NOTE: Please be aware that the following interview contains spoilers for SWAY (S2:03), ARCADIA (S3:02) and episodes of the original Inspector Morse.
THE ENDEAVOUR ARCHIVES: 4KX
“A policeman’s lot is not a happy one, I’m told. But the lot of a policeman’s wife hardly gets a mention. But while I’ve been out running around, nabbing villains and generally playing silly buggers… the real brains of the outfit has made a house a home, raised two children, our children. Seen ‘em off to school each morning, clean and smart. And somehow, even with all that to do, there’s always been a hot meal for me when I get home. Twenty-five years ago I got the best bit of luck any man ever had. The toast is… my Win.” – THURSDAY
An exclusive interview
by Damian Michael Barcroft
With special thanks to JS Kirstie
DAMIAN: Last Sunday we said a sad farewell to Jack Laskey. Should Little Pete ever find himself in Oxford again, would you find a way to write him back in the show?
RUSS: Jack is a part of the Team Endeavour family forever. So, naturally, I’d be delighted to see Peter Jakes back in Oxford should the opportunity arise.
In real life – Jack’s playing the lead in a fantastic show which shoots in Canada called Company X – and its production dates cross very heavily with ours. It was possible for him to shoot the first half of this series, but his representation let us know through Susie – our casting director – that he would not be available going forward. I was broken hearted to lose him, as we’d barely scratched the surface. But – happily, he survived! – and you never know..? Faces from the past have a habit of turning up in Oxford.
DAMIAN: So SWAY, I really love this film. It’s up there with my absolute favourites FIRST BUS TO WOODSTOCK, HOME and NEVERLAND. We all know that you have mastered the art of the “whodunnit” but like FIRST BUS, SWAY explicitly showcases your ability to juxtapose a detective thriller with beautifully written, character-driven romantic drama. The scenes between Thursday and his old war sweetheart Luisa Armstrong (played to heartbreaking perfection by Cecile Paoli), who haven’t seen each other in twenty years are just devastating. Here’s an example of what I mean:
THURSDAY: We were friends once.
LUISA: That’s the last thing we were. Friendship takes time. What did we have? Two months? Three? If that. There wasn’t room for friendship too.
THURSDAY: Don’t tell me. I was there. I remember everything. Everything. Every moment like nothing before or since. It’s here. Still. Forever. The scent of the pines. The sun on the water. So vivid. And you. All above everything, I remember you.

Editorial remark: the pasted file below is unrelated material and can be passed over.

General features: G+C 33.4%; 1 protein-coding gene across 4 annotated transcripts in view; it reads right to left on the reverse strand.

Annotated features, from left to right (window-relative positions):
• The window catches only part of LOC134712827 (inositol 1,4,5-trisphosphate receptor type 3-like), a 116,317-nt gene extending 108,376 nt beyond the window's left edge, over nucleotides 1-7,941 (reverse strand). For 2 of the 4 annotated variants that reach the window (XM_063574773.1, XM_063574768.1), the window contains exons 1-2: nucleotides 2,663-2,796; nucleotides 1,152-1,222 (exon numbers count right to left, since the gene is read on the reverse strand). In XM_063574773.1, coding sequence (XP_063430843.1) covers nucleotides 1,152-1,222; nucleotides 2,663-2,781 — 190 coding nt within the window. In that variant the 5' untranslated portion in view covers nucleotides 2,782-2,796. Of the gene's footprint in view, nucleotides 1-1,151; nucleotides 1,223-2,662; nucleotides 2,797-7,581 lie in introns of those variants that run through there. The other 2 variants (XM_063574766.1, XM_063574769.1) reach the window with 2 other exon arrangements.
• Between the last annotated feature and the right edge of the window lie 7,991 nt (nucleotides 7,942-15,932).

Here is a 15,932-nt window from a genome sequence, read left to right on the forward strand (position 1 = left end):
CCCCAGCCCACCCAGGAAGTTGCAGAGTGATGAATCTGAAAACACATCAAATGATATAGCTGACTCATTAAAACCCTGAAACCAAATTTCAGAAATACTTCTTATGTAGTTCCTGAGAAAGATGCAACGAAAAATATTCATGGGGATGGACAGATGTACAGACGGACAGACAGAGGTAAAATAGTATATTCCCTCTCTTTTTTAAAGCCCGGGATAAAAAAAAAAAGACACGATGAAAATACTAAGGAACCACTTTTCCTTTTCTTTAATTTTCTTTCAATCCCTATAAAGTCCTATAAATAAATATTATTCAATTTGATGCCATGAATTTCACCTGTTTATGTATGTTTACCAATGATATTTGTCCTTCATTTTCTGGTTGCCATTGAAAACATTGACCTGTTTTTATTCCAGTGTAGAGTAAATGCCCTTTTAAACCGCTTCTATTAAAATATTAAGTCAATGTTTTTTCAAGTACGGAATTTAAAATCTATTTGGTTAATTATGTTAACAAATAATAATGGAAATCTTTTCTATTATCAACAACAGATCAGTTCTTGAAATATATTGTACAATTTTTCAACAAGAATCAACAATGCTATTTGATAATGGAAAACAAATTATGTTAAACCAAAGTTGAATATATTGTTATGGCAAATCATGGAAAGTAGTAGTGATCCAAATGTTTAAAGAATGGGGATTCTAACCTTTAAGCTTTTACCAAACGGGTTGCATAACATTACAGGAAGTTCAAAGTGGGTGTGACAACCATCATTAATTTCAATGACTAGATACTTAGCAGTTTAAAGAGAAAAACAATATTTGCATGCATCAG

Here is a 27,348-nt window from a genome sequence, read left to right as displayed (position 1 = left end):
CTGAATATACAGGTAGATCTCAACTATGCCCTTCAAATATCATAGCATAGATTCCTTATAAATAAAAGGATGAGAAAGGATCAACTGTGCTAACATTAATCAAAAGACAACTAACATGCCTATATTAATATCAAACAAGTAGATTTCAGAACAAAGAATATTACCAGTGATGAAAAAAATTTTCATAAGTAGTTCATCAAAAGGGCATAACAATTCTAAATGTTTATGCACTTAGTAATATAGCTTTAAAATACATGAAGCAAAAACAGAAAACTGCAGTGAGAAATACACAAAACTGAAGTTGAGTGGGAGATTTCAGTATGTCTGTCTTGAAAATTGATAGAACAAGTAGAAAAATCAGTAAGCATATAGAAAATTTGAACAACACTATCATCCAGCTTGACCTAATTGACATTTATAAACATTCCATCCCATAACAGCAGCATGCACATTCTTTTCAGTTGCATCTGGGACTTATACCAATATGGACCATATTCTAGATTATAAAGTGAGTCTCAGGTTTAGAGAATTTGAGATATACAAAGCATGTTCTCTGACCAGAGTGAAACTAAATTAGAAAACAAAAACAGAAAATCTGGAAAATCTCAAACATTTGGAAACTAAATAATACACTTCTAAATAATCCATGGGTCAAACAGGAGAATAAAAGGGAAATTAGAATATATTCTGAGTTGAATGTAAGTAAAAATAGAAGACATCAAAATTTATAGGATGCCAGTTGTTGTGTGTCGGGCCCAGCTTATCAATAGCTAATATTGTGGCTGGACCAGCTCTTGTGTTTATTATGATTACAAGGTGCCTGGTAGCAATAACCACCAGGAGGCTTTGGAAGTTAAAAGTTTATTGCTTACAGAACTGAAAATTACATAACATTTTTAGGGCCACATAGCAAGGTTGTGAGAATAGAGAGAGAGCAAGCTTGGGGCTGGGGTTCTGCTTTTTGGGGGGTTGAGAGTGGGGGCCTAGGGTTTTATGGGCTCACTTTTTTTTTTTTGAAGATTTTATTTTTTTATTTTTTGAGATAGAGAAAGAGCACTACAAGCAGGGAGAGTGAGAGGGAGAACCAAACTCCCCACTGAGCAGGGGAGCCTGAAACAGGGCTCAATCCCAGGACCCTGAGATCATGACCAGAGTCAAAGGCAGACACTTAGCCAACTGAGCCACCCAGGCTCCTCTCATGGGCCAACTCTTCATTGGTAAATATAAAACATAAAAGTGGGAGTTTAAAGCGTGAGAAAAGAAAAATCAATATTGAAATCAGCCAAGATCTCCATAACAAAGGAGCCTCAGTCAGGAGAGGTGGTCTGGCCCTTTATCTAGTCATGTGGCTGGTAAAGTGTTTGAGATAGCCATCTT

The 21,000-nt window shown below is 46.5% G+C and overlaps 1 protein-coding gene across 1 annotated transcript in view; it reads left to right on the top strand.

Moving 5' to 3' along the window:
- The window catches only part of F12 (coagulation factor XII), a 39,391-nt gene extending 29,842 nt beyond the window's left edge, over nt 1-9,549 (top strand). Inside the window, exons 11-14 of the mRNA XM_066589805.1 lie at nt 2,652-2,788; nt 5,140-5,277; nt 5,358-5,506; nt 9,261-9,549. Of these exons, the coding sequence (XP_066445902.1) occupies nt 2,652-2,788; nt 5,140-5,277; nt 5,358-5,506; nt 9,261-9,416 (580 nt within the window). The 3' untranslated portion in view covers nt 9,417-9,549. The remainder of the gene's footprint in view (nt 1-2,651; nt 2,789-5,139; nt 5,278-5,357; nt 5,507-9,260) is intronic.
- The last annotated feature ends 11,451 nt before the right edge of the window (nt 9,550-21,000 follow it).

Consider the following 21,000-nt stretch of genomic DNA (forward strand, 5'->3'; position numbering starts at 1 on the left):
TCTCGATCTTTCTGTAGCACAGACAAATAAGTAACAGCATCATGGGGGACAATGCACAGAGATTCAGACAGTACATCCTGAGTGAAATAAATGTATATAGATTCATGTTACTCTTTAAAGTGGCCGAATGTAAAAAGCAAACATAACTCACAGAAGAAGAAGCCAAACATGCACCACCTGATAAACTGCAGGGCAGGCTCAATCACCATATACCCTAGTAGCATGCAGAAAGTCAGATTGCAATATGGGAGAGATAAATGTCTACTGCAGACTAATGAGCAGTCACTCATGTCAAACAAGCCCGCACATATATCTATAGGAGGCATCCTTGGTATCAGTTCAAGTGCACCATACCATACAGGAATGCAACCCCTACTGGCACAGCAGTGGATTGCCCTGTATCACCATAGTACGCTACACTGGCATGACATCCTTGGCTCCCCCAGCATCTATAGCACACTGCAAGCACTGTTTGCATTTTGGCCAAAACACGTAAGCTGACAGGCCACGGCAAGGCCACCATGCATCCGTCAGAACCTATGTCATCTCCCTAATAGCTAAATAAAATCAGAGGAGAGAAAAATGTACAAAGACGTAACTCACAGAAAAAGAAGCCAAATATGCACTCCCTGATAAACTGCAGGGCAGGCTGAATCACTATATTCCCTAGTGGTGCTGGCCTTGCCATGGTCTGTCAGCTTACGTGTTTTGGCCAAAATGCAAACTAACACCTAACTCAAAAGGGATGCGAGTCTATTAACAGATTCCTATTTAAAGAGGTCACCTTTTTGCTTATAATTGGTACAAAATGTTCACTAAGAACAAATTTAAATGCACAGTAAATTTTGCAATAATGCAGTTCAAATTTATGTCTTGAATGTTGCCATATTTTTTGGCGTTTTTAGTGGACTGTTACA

THURSDAY: Your eyes.
LUISA: You can’t say these things. You can’t, not to me.
THURSDAY: I’ve no-one else to say them to.
“I’ve no-one else to say them to” – still brings a tear to my eye! Of course, all this is particularly heartbreaking since Thursday and wife Win are about to celebrate their twenty-fifth wedding anniversary! Aside from all the blood and guts, are you a bit of an old softy really?
RUSS: Well – thanks. I’m delighted you liked SWAY. I’m very fond of it too. I once worked in an old fashioned department store, and I suppose Burridges grew out of that.
There’s also a terrific Avengers story ‘Death at Bargain Prices’ – from 1965, I think — that has Steed and Mrs.Peel going undercover at a big London department store; which – though heightened in dramatic terms, and a pretty long way from Endeavourland, was a great spur visually.
However, it was the Carry On team, and Norman Wisdom, I had in mind when I was putting it together. I just wondered what would happen if you recast those almost stock characters // archetypes, and played them straight – rather than for comedy. ‘Carry On Strangling.’
In my mind at least there was as much of Kenneth Connor’s frustrated ‘Phwoarrr!’ underpinning Joey Lisk as there was Michael Caine’s ‘Alfie’. You can probably cast the rest with the remaining Carry On stalwarts yourself.
Anyway, there’s something about such places out of hours – when you’re doing a late night stock-take, say, or laying out stuff for a new display, or a sale – when most of the lights are out, and the escalators have been turned off… The manikins in shadow…
That was my one regret about SWAY – no escalators! But, swings and roundabouts… And the really exciting thing (for a geek like me) is that the location we used for Burridges is the same store that appears in the opening scenes of the Boulting Brothers’ ‘TWISTED NERVE’ – with Hywel Bennett and Haley Mills…
And this is where it all all gets a bit Six Degrees of Kevin Bacon. Because, it was Bernard Hermann who composed the grating whistling theme to ‘TWISTED NERVE’ — that Quentin Tarantino later rolled out in Kill Bill. From Bernard Hermann it’s but a step to his frequent collaborator Mr.Hitchcock. And the whole thing comes full circle via FRENZY through Billie Whitelaw and (good old Bob Rusk himself) Barry Foster, who both appear in TWISTED NERVE. The necktie strangler was clearly a cousin of the stocking killer. And back to Morse via Barry Foster in ‘The Last Enemy’. So…
By the way — Le Minou Noir was a gift of Camille Gatin’s – Producer on Series II — who, as you probably guessed, is French. I think I’d originally gone for Le Chat Noir as a brand name – but we couldn’t clear it. Though the logo survived.
An old softy? I don’t know. I suspect a natural aptitude for cruelty would be closer to the mark.
DAMIAN: If Luisa, after the “Fredo, hold me. Once. For what we were” moment hadn’t have told Thursday never to come back, would he have continued to see her in secret?
RUSS: “The ‘what if’ game’s no good to any bugger.” I know what I think, but I wouldn’t want to be prescriptive.
RUSS: I don’t think it was scripted. It might have been a suggestion of Andy’s – the director – but it’s just as likely to have been something improvised by Roger.
He likewise improvised the front end of Thursday’s farewell speech to Jakes at the pub in ARCADIA – the one that invokes all the Cowboy film titles. That was all Rog. And rather marvellous it was too. They were light on dialogue on the floor to cover a camera move that Bryn had in mind, and for some reason couldn’t reach me or Sam Costin – so… Cometh the hour — cometh the Allam.